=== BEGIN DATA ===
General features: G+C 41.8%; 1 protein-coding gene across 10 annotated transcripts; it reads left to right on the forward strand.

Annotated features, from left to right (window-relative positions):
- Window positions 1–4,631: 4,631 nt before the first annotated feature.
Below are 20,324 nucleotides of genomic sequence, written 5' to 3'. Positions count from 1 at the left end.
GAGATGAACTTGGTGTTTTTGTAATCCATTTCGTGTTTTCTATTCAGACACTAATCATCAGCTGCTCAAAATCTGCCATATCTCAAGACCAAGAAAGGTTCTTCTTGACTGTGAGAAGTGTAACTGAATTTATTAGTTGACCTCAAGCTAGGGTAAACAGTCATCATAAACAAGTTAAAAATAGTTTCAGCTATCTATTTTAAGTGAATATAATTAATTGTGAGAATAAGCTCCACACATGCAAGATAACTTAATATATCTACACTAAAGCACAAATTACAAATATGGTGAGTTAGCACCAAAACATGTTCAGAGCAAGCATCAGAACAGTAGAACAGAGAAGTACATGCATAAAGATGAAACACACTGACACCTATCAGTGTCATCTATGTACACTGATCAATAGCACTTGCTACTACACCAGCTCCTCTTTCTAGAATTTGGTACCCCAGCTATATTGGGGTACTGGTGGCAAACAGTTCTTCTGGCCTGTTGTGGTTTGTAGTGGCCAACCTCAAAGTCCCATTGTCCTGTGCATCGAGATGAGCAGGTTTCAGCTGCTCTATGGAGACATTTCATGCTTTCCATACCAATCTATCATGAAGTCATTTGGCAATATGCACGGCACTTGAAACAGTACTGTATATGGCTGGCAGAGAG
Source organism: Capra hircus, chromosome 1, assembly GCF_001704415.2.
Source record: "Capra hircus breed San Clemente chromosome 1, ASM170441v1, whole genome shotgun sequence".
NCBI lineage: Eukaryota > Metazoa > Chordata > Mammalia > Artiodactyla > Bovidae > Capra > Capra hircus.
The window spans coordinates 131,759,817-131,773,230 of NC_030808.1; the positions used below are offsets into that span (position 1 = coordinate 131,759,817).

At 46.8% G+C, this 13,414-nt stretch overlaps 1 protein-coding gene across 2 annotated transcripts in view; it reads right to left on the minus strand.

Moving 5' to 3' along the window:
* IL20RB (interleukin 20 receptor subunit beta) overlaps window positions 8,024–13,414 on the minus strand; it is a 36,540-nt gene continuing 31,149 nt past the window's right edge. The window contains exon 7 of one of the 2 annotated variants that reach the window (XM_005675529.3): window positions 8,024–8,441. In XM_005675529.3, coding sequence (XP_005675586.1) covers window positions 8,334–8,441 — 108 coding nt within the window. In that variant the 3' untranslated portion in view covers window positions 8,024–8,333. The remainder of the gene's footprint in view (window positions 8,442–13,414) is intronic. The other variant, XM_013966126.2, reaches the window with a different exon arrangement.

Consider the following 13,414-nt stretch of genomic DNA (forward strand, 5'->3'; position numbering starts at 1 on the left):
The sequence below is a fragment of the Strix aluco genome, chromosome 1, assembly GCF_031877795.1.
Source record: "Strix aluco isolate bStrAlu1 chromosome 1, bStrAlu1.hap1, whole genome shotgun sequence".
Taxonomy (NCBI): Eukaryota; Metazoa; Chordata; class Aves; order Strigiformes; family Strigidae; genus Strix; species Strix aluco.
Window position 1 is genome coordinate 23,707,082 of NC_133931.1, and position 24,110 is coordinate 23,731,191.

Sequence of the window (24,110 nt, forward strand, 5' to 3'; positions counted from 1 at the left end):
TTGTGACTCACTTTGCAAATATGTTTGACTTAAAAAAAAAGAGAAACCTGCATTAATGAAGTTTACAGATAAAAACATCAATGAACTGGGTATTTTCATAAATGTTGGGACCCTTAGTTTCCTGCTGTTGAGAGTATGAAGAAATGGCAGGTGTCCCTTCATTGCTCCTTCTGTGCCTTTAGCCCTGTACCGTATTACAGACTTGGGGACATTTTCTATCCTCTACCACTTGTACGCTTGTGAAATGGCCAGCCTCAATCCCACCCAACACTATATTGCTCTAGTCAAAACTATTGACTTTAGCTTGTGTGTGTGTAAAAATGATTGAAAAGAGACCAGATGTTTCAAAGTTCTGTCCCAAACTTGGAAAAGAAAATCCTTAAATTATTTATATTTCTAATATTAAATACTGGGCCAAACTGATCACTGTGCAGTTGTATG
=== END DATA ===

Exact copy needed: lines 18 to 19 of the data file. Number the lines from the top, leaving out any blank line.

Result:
Sequence of the window (24,110 nt, forward strand, 5' to 3'; positions counted from 1 at the left end):
TTGTGACTCACTTTGCAAATATGTTTGACTTAAAAAAAAAGAGAAACCTGCATTAATGAAGTTTACAGATAAAAACATCAATGAACTGGGTATTTTCATAAATGTTGGGACCCTTAGTTTCCTGCTGTTGAGAGTATGAAGAAATGGCAGGTGTCCCTTCATTGCTCCTTCTGTGCCTTTAGCCCTGTACCGTATTACAGACTTGGGGACATTTTCTATCCTCTACCACTTGTACGCTTGTGAAATGGCCAGCCTCAATCCCACCCAACACTATATTGCTCTAGTCAAAACTATTGACTTTAGCTTGTGTGTGTGTAAAAATGATTGAAAAGAGACCAGATGTTTCAAAGTTCTGTCCCAAACTTGGAAAAGAAAATCCTTAAATTATTTATATTTCTAATATTAAATACTGGGCCAAACTGATCACTGTGCAGTTGTATG